The work of Benjamin Bauer (1941) was significant in producing the Shure Unidyne directional (cardioid pattern) design based on a single moving coil element. Wiggins (1954) developed the Electro-Voice "Variable-D" single moving coil element, which provided low handling noise with excellent directional response.
Other companies designed crystal microphones for low-cost, moderate-quality paging applications. These designs were based on the principle of piezoelectricity (from the Greek piezien, meaning pressure), which describes the property of many crystalline structures to develop a voltage across opposite facets when the material is bent or otherwise deformed. The early advantage of the piezos was a relatively high output signal, but eventually the availability of small, high-energy magnet materials made them obsolete.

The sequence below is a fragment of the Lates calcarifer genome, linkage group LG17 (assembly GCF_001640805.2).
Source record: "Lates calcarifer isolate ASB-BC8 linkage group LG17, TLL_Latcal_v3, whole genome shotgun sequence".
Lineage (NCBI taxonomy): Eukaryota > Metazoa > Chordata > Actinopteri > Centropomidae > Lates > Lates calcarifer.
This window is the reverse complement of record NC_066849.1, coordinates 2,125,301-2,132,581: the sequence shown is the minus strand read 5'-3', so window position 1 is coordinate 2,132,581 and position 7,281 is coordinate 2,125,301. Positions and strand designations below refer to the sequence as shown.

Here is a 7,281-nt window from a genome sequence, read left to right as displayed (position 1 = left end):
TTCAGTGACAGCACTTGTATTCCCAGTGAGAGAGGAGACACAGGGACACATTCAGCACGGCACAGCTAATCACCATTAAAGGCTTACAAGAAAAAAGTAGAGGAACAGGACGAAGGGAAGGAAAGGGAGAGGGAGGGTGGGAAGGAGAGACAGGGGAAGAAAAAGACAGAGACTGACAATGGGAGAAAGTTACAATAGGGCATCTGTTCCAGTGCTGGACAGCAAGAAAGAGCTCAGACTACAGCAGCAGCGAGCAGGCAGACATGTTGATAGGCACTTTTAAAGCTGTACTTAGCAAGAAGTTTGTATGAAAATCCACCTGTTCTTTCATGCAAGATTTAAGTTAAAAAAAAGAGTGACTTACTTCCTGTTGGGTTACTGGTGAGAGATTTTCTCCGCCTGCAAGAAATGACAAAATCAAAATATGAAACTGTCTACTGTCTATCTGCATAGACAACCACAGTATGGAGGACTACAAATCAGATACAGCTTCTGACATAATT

The Great Condenser Breakthrough: The Electret
For many years the penalty carried by the condenser microphone was its requirement for external polarization voltage. In the early sixties, Sessler and West of Bell Telephone Laboratories described a condenser microphone that used a permanently polarized dielectric material between the movable diaphragm and the backplate of the microphone. Early materials exhibited significant losses in sensitivity over time, but these problems have been overcome. Further improvements have come in miniaturization, enabling electret microphones to be designed for a wide variety of close-in applications, such as tie-tack use, hidden on-stage pickup, and many other uses. Today's small electret microphone requires only a miniature self-contained battery or external phantom power to power its equally miniature preamplifier. It is a testimony to the electret and its long-term stability and excellent technical performance that the Brüel & Kjær series of studio microphones (now sold by DPA) designed in the 1980s used electret technology.
Studio Microphone Technology